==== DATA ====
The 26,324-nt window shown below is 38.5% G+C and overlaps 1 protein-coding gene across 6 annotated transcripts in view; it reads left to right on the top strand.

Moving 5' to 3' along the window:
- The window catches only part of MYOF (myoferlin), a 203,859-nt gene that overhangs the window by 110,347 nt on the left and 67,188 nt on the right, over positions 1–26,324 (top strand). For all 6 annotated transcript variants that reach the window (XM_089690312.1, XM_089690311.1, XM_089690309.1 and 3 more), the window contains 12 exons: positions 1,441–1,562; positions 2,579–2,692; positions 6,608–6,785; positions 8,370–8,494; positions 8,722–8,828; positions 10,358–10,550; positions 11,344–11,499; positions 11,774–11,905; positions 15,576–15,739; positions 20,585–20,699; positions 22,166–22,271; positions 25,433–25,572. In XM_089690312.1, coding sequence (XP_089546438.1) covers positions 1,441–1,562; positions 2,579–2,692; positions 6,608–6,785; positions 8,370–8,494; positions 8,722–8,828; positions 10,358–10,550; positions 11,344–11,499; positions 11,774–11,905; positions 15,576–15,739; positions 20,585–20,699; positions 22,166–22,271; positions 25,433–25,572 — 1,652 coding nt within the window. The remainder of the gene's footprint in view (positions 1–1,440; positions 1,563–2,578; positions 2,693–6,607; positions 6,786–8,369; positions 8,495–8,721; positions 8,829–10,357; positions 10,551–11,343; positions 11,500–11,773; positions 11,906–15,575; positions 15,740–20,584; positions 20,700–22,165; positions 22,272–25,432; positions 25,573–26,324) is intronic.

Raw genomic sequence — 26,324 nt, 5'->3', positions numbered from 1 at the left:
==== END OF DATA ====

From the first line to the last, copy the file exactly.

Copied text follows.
The 26,324-nt window shown below is 38.5% G+C and overlaps 1 protein-coding gene across 6 annotated transcripts in view; it reads left to right on the top strand.

Moving 5' to 3' along the window:
- The window catches only part of MYOF (myoferlin), a 203,859-nt gene that overhangs the window by 110,347 nt on the left and 67,188 nt on the right, over positions 1–26,324 (top strand). For all 6 annotated transcript variants that reach the window (XM_089690312.1, XM_089690311.1, XM_089690309.1 and 3 more), the window contains 12 exons: positions 1,441–1,562; positions 2,579–2,692; positions 6,608–6,785; positions 8,370–8,494; positions 8,722–8,828; positions 10,358–10,550; positions 11,344–11,499; positions 11,774–11,905; positions 15,576–15,739; positions 20,585–20,699; positions 22,166–22,271; positions 25,433–25,572. In XM_089690312.1, coding sequence (XP_089546438.1) covers positions 1,441–1,562; positions 2,579–2,692; positions 6,608–6,785; positions 8,370–8,494; positions 8,722–8,828; positions 10,358–10,550; positions 11,344–11,499; positions 11,774–11,905; positions 15,576–15,739; positions 20,585–20,699; positions 22,166–22,271; positions 25,433–25,572 — 1,652 coding nt within the window. The remainder of the gene's footprint in view (positions 1–1,440; positions 1,563–2,578; positions 2,693–6,607; positions 6,786–8,369; positions 8,495–8,721; positions 8,829–10,357; positions 10,551–11,343; positions 11,500–11,773; positions 11,906–15,575; positions 15,740–20,584; positions 20,700–22,165; positions 22,272–25,432; positions 25,573–26,324) is intronic.

Raw genomic sequence — 26,324 nt, 5'->3', positions numbered from 1 at the left: